Especially important when the objective is to mine billions of dollars of natural resources out of an asteroid...

    • Re: (Score:2, Informative)

      When it's time for an asteroid mission, it will probably be robotic.

      ARM is primarily a robotic sample-return mission. The intent is to send a robotic system to intercept and literally bag a small, 5-7m, NEO asteroid, then using ion drive bring it almost all the way back to Earth.

      Only the actual sampling will be performed by humans, through slits in the bag with a pick'n'reach tool. Hence in order to create a destination for SLS/Orion that is within the system's incredibly limited capability, the asteroid will be returned to the highest orbit that the SLS/Orion system can re

    • by mobby_6kl (668092)

      Send Bruce Willis.

      He's already trained and isn't doing us any good here on earth anyway.

      • by gmhowell (26755)

        Came for the Armageddon reference; left satisfied.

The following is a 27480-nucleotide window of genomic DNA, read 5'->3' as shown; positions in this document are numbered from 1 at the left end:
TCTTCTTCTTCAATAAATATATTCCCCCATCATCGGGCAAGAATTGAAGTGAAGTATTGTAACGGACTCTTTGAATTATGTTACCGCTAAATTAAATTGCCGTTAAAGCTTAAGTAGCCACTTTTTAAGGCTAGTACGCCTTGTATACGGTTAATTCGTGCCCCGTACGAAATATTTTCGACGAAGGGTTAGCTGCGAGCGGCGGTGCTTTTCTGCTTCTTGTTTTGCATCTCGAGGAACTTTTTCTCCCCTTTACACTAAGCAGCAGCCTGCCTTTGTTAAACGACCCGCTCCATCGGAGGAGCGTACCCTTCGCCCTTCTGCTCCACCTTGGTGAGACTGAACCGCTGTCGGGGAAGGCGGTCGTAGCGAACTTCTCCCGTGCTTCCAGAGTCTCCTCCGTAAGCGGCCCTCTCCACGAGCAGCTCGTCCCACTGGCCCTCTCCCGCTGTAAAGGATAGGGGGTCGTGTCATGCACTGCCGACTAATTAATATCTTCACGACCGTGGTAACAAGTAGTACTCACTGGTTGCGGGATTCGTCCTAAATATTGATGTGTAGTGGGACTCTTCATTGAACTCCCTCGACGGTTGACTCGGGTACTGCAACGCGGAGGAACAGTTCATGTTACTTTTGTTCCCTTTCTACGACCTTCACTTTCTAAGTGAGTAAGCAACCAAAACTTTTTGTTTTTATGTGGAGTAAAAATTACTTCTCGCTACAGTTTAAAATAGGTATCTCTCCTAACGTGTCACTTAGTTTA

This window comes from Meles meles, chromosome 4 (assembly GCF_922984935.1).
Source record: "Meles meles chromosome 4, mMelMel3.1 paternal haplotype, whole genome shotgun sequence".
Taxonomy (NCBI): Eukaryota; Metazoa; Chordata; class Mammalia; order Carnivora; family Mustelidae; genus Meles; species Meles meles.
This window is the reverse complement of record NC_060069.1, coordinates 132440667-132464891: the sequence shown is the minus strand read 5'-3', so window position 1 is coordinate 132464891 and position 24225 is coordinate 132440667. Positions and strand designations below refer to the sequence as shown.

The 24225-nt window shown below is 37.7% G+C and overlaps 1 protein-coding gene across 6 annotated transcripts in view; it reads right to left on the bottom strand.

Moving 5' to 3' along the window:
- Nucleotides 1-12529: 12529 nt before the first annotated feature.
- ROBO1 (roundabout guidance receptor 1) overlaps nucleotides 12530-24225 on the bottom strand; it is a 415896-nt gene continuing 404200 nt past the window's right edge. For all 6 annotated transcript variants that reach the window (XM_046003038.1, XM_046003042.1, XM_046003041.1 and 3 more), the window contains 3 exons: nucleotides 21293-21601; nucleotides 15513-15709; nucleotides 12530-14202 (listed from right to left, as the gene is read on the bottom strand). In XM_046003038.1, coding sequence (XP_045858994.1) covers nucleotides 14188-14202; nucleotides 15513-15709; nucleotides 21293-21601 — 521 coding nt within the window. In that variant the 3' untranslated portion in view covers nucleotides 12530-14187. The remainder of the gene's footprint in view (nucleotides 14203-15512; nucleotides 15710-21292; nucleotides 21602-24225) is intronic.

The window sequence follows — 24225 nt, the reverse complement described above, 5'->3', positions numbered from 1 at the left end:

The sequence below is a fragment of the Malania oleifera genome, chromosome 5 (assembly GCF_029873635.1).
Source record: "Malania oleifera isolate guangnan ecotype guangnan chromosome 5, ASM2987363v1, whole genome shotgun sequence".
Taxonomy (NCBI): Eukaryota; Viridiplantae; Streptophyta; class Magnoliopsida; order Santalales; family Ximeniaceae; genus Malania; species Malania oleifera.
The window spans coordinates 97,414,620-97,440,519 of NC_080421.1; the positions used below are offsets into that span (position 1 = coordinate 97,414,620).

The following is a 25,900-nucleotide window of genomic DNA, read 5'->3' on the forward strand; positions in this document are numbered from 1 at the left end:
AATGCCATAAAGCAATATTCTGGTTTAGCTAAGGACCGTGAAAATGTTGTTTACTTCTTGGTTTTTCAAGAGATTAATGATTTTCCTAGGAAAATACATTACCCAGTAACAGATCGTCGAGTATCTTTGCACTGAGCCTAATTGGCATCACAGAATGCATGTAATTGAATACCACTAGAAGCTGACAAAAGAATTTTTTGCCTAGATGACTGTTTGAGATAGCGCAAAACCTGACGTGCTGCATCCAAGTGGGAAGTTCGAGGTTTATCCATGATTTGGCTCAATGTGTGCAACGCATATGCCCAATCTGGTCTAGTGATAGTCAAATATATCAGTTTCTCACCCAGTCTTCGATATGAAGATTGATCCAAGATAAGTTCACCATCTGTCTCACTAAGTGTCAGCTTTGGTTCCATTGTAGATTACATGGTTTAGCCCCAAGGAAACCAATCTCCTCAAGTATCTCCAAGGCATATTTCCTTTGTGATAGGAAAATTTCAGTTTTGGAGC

• by mobby_6kl (668092)

          You're welcome! I actually came here expecting the most obvious joke to already be made, but nope. I guess if you really want something, you have to do it yourself :)

  • by turkeydance (1266624) on Sunday July 27, 2014 @07:16PM (#47546271)
    try Comcast.
  • by Anonymous Coward

    The crew members also have Internet

    Who's going to watch porn when you're in closed quarters and with NASA monitoring what you watch?

    Serious question though, sex is a physical need, how is this addressed for astronauts?

    • Give the physiologic changes that microgravity brings, I'd be surprised if sex was even possible without some engineering and pharmaceutical assistance...

    • by Dutch Gun (899105)

      sex is a physical need, how is this addressed for astronauts?

      First, I'm afraid I can personally guarantee you that sex is NOT actually a physical need. Second, they're already astronauts, for heaven's sake! Do their sex lives really need enhancement? Fighter pilots and astronauts impress girls. Videogame programmers impress geeks. What was I thinking, damnit?